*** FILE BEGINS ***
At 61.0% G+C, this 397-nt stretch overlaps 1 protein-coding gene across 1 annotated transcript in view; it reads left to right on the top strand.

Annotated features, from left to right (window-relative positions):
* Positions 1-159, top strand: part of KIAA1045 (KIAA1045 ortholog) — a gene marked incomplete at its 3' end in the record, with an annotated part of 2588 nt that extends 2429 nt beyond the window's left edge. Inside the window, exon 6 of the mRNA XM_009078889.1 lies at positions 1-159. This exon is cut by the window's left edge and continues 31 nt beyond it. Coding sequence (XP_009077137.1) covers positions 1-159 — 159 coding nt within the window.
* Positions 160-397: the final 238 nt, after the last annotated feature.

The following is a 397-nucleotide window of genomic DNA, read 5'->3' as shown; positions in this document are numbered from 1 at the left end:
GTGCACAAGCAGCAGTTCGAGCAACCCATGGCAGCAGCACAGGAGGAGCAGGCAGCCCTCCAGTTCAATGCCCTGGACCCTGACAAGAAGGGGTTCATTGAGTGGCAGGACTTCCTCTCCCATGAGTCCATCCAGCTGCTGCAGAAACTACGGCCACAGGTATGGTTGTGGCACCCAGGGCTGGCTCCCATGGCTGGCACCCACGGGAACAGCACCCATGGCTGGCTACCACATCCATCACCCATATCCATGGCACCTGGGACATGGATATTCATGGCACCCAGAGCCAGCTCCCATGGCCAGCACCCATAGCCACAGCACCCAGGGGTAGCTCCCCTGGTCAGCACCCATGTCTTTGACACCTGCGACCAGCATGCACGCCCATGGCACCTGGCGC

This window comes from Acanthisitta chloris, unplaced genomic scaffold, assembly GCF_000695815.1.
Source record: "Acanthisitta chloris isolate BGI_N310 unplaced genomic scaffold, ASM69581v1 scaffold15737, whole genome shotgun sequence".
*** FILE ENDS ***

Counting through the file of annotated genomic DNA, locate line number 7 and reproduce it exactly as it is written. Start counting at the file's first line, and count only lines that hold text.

This window comes from Acanthisitta chloris, unplaced genomic scaffold, assembly GCF_000695815.1.